By Cyrus D. Mehta & Kaitlyn Box*
On the last day of 2020, Trump issued a Presidential Proclamation extending two previous Proclamations – Proclamation 10014 (Suspension of Entry of Immigrants Who Present a Risk to the United States Labor Market During the Economic Recovery Following the 2019 Novel Coronavirus Outbreak) and Proclamation 10052 (Suspension of Entry of Immigrants and Nonimmigrants Who Present a Risk to the United States Labor Market During the Economic Recovery Following the 2019 Novel Coronavirus Outbreak). Proclamation 10014, signed in April 2020, suspends certain green card applications, and restricts some nonimmigrant visa categories. Proclamation 10052 of June 22, 2020, itself an expansion of Proclamation 10014, curtailed the entry of individuals who were outside the United States without a visa or other immigration document on the effective date of the proclamation and were seeking to obtain an H-1B visa, H-2B visa, L visa or certain categories of the J visa. Our previous blog discusses Proclamation 10052 in detail.
Trump’s latest Proclamation extends the restrictions imposed by the previous Proclamations to March 31, 2021. The administration’s stated rationale for the Proclamation is high unemployment due to the COVID-19 pandemic, and a desire to preserve as many jobs as possible for American workers. This reasoning stands in sharp contrast to Trump’s recent boast that unemployment rates have fallen below 6.7%. It appears that the Proclamation is actually the Trump administration’s last effort at restricting the immigration of highly skilled workers before President-elect Biden takes office in January. The extensions continue to rely on INA 212(f), which gives the president broad power to suspend the entry of foreign nationals whose entry would be detrimental to the interests of the US. While invoking INA 212(f), Trump has invented new law regarding visa categories outside what Congress enacted through the Immigration and Nationality Act. Trump relied on INA 212(f) to issue the various iterations of the travel ban and Presidential Proclamation 9822, which banned individuals who cross the Southern border between ports of entry from applying for asylum in the United States, to cite only a few examples. Another example where the Trump administration invented the law, as discussed in a prior blog, was in the exceptions to Proclamation 10052. One exception can be availed of by showing that the H-1B worker is being paid 15% over the prevailing wage. The additional wage requirement is entirely absent from the INA.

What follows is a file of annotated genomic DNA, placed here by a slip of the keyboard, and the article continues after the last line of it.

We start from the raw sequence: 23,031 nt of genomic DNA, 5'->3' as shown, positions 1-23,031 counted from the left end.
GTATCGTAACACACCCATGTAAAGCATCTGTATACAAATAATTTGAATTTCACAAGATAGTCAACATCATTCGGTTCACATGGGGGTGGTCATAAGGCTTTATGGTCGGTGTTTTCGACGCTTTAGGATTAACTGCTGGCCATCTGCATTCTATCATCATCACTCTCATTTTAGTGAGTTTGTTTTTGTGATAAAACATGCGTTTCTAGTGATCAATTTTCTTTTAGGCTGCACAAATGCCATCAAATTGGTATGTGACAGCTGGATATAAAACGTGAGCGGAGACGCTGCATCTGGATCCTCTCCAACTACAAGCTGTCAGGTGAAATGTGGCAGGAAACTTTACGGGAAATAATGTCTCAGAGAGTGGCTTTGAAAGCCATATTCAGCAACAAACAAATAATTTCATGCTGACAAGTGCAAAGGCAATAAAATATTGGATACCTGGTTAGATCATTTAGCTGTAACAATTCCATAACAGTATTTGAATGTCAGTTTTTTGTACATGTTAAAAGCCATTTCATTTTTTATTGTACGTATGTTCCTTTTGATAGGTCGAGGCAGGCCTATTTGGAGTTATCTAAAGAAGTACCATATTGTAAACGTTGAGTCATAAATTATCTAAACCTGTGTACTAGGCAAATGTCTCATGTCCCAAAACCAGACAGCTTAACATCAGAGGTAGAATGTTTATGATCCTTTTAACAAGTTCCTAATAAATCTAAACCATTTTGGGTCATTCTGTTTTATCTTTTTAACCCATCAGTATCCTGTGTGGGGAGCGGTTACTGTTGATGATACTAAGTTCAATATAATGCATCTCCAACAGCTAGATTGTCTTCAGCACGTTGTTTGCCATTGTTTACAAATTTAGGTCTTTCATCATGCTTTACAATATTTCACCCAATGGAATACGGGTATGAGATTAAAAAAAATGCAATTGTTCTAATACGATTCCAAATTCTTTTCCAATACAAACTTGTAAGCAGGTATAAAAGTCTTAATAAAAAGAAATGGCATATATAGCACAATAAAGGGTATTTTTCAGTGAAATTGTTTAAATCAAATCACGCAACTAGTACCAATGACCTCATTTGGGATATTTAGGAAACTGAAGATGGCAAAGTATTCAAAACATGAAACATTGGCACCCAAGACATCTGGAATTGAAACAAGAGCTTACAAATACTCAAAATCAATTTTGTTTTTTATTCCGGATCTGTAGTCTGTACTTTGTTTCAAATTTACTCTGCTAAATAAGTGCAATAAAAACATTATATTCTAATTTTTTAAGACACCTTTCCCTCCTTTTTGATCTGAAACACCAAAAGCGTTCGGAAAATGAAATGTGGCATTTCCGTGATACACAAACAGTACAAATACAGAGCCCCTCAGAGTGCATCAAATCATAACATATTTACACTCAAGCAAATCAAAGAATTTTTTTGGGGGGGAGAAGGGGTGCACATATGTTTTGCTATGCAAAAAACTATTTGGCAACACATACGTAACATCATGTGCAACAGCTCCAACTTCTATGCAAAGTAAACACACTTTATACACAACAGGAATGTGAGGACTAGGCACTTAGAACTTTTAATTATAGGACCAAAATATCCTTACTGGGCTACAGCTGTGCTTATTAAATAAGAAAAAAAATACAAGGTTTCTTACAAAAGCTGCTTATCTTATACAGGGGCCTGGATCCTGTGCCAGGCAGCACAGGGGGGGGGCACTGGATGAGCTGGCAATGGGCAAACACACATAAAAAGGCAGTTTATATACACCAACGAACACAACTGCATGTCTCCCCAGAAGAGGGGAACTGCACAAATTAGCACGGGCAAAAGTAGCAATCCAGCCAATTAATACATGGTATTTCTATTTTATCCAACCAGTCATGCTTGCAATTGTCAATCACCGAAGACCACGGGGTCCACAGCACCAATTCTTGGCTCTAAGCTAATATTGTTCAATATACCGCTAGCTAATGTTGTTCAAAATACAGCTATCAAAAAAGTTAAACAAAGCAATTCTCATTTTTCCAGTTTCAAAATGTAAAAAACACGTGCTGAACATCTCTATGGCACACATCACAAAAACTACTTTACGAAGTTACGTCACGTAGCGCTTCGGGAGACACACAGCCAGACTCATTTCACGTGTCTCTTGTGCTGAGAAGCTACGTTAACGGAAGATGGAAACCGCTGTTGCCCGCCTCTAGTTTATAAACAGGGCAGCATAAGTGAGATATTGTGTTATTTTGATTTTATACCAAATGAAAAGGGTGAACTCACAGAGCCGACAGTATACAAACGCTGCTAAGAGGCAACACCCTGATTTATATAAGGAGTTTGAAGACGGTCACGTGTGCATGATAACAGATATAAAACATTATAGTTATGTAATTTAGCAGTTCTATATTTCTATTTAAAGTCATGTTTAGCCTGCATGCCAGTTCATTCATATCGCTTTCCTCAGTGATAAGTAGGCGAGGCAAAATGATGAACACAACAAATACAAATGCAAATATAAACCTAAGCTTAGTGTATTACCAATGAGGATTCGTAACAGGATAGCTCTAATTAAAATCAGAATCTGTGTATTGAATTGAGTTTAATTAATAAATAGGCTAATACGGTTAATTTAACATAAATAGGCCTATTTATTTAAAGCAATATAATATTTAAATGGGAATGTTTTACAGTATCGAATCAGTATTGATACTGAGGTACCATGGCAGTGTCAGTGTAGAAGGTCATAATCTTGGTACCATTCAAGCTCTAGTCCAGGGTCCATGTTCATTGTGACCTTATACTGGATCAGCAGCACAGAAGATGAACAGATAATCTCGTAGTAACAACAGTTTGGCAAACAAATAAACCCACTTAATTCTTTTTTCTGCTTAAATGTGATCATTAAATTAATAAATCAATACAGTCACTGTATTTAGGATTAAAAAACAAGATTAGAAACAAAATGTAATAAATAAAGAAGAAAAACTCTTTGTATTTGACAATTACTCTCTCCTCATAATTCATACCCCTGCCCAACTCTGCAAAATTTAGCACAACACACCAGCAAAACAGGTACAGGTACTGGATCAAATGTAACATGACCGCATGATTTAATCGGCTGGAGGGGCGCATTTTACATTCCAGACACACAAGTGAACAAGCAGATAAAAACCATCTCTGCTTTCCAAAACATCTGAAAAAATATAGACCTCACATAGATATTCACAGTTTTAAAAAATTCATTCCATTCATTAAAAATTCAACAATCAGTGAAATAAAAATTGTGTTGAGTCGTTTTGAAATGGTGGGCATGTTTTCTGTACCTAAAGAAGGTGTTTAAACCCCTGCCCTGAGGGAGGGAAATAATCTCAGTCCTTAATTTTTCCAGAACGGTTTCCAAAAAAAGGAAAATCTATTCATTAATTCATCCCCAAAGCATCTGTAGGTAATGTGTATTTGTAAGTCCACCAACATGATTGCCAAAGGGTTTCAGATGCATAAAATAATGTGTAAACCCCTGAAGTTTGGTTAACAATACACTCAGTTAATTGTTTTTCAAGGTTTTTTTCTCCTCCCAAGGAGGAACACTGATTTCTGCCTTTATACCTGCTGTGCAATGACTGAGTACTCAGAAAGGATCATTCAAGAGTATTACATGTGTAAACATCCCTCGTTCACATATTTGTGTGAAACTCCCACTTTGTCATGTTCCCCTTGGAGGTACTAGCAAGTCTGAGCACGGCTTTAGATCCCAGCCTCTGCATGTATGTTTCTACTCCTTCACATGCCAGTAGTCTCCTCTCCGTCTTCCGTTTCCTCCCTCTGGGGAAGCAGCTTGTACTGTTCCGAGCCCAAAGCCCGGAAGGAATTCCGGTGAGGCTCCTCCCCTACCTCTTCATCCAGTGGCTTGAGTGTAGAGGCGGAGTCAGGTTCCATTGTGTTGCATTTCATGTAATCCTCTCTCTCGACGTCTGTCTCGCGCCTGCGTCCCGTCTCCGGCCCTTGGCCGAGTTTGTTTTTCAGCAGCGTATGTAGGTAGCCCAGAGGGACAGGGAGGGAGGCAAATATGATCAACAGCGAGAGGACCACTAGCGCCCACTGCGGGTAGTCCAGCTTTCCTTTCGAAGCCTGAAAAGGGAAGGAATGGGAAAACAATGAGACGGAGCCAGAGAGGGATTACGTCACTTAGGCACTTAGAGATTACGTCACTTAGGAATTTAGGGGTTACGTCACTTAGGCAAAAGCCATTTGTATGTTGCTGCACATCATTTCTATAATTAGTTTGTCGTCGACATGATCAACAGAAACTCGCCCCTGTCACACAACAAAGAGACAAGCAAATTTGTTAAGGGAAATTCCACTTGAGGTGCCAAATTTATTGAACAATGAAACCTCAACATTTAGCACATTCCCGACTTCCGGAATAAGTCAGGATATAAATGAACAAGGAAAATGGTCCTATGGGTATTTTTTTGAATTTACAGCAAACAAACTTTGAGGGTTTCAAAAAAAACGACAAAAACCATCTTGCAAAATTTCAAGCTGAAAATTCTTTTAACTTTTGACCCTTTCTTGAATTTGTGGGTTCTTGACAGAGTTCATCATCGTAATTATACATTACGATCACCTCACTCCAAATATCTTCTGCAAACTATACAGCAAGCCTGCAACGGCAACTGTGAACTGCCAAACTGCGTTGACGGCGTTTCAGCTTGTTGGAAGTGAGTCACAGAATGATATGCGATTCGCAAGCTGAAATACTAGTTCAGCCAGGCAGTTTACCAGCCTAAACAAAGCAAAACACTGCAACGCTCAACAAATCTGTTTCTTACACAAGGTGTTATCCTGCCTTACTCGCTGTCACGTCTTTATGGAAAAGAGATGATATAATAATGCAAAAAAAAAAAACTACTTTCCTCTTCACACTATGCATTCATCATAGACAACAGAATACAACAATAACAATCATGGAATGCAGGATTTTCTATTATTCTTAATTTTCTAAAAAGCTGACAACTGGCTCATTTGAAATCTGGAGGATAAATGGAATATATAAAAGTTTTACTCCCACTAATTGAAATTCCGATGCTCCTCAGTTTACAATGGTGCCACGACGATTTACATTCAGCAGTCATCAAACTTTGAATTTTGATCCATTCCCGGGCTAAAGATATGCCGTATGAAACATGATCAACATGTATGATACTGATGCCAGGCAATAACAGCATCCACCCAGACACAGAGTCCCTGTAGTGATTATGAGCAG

Like planting a time bomb, the Trump administration has foisted on Biden the unpleasant choice of rescinding the Proclamation come January 20, likely to be a politically unpalatable move given that unemployment rates will probably remain high in the coming months as the pandemic drags on, or letting the Proclamation expire on its own on March 31, 2021. Regardless of which strategy the Biden administration chooses to pursue, would-be immigrants and highly-skilled foreign workers can take comfort in the fact that the Proclamation will be relatively short lived.
If the Biden administration chooses to rescind the proclamations before March 31, they must be mindful of a recent Ninth Circuit decision which has also upheld the Trump administration’s invocation of 212(f), this time as the authority for Presidential Proclamation 9945, “Suspension of Entry of Immigrants Who Will Financially Burden the United States Healthcare System, in Order to Protect the Availability of Healthcare Benefits for Americans.”, which barred immigrant visa applicants for entering the United States unless they could demonstrate the ability to acquire health insurance within 30 days of entry or pay for healthcare expenses on their own. John Doe #1 v. Trump, No. 19-36020, D.C. No. 3:19-cv-1743-SI, *1-2 (9th Cir. 2020). In Doe #1 v. Trump, the plaintiffs alleged, among other causes of action, that Proclamation 9945 exceeded the President’s authority under INA § 212(f). Id. at 10. The Ninth Circuit rejected this argument and upheld the healthcare proclamation, citing to Trump v. Hawaii in stating that INA § 212(f) grants the President broad discretion to restrict entry. Id. at 22; Trump v. Hawaii, 138 S. Ct. 2392, 2407 (2018). The court reasoned that INA § 212(f) limits the President’s authority in three ways – the President must find that entry of a certain class of immigrants is detrimental to U.S. interests, the limitations on entry imposed must be “temporally limited”, and the President must properly identify the “class of aliens” who are subject to the restrictions. John Doe #1 v. Trump at *22-26. The Ninth Circuit also indicated that another potential limitation is that a proclamation may not “expressly override” a provision of the INA, which may exist where the statute solves the “exact problem” as the proclamation. Thus, even if the healthcare proclamation overlapped with the public charge ground of inadmissibility at INA 212(a)(4), the imposition of an additional ground of inadmissibility via INA 212(f) will not be viewed as the proclamation overriding the public charge provision. Finding that Proclamation 9945 did not exceed any of these limitations, the court upheld it as a valid exercise of the President’s authority under INA § 212(f). Id. at *26.